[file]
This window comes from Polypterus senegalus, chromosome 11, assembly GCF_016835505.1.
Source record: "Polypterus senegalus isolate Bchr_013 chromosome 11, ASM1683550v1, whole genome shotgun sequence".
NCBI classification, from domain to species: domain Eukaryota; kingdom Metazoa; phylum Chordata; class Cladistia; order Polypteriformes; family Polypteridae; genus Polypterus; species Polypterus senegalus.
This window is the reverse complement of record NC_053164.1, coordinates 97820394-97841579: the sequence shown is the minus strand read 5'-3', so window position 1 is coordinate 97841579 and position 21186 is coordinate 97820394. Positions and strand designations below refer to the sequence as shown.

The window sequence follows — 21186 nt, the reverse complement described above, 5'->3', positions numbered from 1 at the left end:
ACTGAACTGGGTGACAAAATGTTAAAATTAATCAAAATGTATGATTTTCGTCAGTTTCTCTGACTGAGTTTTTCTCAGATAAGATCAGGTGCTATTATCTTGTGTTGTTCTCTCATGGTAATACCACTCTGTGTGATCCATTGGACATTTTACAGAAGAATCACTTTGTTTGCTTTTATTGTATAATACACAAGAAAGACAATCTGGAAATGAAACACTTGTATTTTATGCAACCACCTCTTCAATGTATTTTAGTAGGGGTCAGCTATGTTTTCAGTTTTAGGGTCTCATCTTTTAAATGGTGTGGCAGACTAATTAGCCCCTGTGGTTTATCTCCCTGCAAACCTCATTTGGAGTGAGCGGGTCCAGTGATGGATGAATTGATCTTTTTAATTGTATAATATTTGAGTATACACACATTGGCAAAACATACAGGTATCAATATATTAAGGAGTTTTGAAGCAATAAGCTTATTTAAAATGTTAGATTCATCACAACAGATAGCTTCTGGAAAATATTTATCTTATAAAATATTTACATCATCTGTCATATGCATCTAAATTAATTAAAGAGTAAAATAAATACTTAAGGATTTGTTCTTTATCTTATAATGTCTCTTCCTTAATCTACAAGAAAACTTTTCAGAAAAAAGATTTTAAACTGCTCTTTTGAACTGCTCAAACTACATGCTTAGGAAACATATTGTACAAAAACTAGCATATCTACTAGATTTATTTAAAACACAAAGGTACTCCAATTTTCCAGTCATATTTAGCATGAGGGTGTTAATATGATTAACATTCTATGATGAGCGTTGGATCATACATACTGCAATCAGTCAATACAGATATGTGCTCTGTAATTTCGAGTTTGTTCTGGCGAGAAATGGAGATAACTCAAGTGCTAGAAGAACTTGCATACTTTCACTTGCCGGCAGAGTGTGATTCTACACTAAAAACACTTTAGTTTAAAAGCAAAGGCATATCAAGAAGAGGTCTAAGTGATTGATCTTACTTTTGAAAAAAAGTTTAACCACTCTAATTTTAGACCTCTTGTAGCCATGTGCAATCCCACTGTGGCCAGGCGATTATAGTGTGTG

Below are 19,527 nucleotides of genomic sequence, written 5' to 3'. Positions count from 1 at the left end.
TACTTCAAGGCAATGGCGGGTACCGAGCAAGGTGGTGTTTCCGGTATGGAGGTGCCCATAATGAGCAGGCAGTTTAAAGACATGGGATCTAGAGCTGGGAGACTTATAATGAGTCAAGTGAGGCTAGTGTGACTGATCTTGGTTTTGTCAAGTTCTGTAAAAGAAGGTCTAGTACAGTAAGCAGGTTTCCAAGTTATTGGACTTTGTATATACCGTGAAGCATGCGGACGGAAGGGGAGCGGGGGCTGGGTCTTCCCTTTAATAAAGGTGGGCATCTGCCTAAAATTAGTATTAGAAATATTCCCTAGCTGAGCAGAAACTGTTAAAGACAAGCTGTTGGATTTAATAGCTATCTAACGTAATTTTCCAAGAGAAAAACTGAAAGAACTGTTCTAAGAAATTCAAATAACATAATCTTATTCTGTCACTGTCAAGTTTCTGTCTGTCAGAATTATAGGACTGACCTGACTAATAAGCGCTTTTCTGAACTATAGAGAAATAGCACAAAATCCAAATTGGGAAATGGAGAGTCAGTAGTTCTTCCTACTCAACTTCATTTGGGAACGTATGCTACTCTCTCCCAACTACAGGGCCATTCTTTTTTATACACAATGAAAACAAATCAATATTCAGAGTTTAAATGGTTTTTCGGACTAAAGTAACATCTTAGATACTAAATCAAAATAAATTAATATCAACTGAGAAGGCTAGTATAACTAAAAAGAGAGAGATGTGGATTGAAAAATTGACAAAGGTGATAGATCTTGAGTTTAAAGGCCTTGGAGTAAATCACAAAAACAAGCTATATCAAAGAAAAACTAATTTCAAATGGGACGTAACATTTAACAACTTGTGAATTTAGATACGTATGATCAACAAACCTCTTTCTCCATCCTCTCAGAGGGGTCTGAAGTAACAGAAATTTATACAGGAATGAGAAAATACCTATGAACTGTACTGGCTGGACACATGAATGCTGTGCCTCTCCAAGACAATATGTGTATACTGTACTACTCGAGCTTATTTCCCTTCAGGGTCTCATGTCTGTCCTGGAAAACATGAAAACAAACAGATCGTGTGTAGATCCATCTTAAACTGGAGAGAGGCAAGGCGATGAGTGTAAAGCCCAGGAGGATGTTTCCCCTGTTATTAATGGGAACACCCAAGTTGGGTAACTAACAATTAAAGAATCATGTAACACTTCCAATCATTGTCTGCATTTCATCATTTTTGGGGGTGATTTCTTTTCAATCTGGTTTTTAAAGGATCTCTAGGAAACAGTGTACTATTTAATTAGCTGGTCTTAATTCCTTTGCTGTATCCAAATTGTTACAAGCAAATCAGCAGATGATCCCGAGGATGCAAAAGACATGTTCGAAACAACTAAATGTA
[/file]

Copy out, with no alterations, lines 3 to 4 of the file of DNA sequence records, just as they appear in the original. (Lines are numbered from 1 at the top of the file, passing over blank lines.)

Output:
NCBI classification, from domain to species: domain Eukaryota; kingdom Metazoa; phylum Chordata; class Cladistia; order Polypteriformes; family Polypteridae; genus Polypterus; species Polypterus senegalus.
This window is the reverse complement of record NC_053164.1, coordinates 97820394-97841579: the sequence shown is the minus strand read 5'-3', so window position 1 is coordinate 97841579 and position 21186 is coordinate 97820394. Positions and strand designations below refer to the sequence as shown.